Why Having Older Parents is Great, Too
While growing up, I looked around and saw all of my friends’ parents, and they looked pretty glamorous to me. My mom and dad were both very hardworking, and both know how to dress and are proud of their appearances.
Still, there were days when it upset me that my father would come to pick my sister and me up from our after-school program, and the chaperone would let us know that “grandpa is here to pick you up,” simply because he had grey hair at a young age.
However, these small things do not diminish all of the wonderful things that having older parents can bring.
For one, they have been around longer. Their advice has likely already been proved true before. Young people are more likely to follow the advice of someone who has already been proven right.
While having older parents will certainly make it harder to get away with things, it is also a blessing. And while you may not get away with everything, an older parent will likely overreact less than a younger parent might.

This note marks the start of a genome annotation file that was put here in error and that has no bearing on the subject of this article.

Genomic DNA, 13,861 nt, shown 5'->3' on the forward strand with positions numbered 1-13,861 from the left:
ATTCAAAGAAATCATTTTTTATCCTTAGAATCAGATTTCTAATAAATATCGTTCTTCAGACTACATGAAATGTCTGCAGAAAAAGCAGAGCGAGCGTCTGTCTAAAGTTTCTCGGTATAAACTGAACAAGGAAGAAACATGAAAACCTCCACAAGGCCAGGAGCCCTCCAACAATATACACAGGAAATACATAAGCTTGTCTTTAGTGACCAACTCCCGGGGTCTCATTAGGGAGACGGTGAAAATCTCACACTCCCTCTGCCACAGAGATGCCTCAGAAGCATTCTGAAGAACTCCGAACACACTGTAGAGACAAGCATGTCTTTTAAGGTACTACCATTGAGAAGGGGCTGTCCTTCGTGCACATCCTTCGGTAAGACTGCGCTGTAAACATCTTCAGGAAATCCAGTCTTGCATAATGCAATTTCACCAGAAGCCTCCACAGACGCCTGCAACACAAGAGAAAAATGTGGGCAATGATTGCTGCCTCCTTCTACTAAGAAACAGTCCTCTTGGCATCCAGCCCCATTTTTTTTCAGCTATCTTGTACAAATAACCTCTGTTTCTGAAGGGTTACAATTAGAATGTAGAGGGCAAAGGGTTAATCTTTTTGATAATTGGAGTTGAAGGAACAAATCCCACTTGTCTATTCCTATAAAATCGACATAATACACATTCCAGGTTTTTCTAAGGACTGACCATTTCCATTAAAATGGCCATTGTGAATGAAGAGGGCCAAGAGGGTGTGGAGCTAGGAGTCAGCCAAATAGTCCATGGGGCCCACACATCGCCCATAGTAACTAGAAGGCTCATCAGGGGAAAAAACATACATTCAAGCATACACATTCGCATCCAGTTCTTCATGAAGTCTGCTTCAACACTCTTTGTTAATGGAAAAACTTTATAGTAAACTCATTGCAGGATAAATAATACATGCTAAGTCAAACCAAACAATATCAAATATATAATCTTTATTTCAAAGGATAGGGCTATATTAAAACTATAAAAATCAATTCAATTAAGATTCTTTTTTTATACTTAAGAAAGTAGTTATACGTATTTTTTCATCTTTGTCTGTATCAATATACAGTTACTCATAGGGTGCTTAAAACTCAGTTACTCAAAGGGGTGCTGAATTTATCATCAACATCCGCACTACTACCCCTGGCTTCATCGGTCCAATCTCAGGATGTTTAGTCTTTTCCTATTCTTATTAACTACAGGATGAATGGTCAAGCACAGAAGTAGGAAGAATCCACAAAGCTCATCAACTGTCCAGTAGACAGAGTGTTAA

None of this is to say that having young parents is bad. Having young parents is probably great, too, although I’m not sure I am qualified to argue that. It must be nice to know you always have a friend in your mother or father who was in your position not too long ago.
Growing up with older parents was a struggle in my teen years at times, but I am definitely grateful for them now. Although in high school I wished they wouldn’t stick their noses in so many places, it seems easier now for them to guide me through life and help with difficult decisions which younger parents may not have had to make yet.
Having older parents sparked a creativity in me from a young age — my dad took us on “surprise trips,” which were their own kind of adventures — and also created a kind of responsibility for my own actions that I’m not sure I would have found if I didn’t have the right people to guide me there.